The current vogue for all things terrazzo has proved a strange personal experience. When I was just 18 months old, way back in 1961, my family moved to a new house that my parents had had designed and built, largely using reclaimed materials, to be our forever family home.
It is only now that I am appreciating just what a rare, unusual and beautiful house it was: particularly for England in the early 1960s. For instance, the entire ground floor featured electric underfloor heating laid beneath a grey and burnt umber terrazzo tiled floor. My father, a commercial airline pilot, regularly brought back unusual items to our home after trips abroad. Usually they were exotic food and drink items but, clearly, sometimes cutting-edge design inspiration also found its way into his baggage.
So visiting Cersaie this year was a rapid-fire series of deja vu flashbacks; all filtered through my childhood memories of, what for me, will always be the defining standard in terrazzo aesthetics.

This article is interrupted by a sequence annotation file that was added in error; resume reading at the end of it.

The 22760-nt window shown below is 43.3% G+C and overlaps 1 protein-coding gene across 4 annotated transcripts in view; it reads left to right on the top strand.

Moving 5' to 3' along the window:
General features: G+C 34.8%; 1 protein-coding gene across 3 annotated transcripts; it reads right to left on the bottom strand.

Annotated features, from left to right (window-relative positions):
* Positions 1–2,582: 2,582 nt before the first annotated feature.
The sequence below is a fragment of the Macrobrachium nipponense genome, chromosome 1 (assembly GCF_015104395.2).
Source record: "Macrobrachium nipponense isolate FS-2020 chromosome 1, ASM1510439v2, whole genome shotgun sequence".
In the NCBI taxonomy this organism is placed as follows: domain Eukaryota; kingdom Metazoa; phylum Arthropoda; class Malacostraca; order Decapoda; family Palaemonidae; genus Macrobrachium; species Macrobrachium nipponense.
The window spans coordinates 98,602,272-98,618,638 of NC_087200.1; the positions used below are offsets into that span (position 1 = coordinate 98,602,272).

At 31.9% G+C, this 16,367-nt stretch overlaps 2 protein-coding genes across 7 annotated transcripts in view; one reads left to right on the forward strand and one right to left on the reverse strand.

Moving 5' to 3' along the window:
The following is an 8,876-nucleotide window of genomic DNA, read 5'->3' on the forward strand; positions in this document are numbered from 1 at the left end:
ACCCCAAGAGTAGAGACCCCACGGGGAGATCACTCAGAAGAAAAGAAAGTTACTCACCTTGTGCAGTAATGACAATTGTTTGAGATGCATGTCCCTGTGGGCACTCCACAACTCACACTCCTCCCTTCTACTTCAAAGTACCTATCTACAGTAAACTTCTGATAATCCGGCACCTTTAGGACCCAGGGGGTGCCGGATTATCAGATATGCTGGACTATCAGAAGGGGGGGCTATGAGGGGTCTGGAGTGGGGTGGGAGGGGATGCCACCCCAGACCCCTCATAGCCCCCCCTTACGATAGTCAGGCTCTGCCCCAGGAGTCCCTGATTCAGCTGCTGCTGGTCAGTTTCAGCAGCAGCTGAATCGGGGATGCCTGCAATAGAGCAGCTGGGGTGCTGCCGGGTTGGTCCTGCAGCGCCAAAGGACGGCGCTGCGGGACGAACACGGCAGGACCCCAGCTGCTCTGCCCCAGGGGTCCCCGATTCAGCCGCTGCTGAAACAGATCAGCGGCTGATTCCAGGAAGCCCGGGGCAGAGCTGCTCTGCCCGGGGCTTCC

There were many strong terrazzo-inspired collections at the show: some bold, colourful, and vibrant; other more restrained, subtle and, frankly, more commercial.
Firmly in the latter camp was Edilgres with E-Street Arch, one of a range of innovative floor and wall collections with refined aesthetics and high technical performance exhibited by this Kale Group brand.
E-Street Arch, which has already gone down well at the American tile and stone event Coverings, is a porcelain stoneware range with a refined texture. Featuring natural shades enriched by tone-on-tone inserts, E-Street Arch is perfect for designing spaces with clean lines and a cosy yet contemporary atmosphere, in line with the latest interior trends.
The 10mm tiles are available in natural, and gloss polished finishes in 300 by 600, 600 by 600 and 600 by 1,200mm formats. The graduated neutral colour range features Ice, Sand, Grey, Smoke, and Graphite. The design options include a four colour mix in 300 by 300mm, 25 by 25mm mosaics, straight edge linear step, RH and LH straight edge angular step, and skirting.
A new post by Joe Simpson, Dairy of a Tile Addict, October 2017.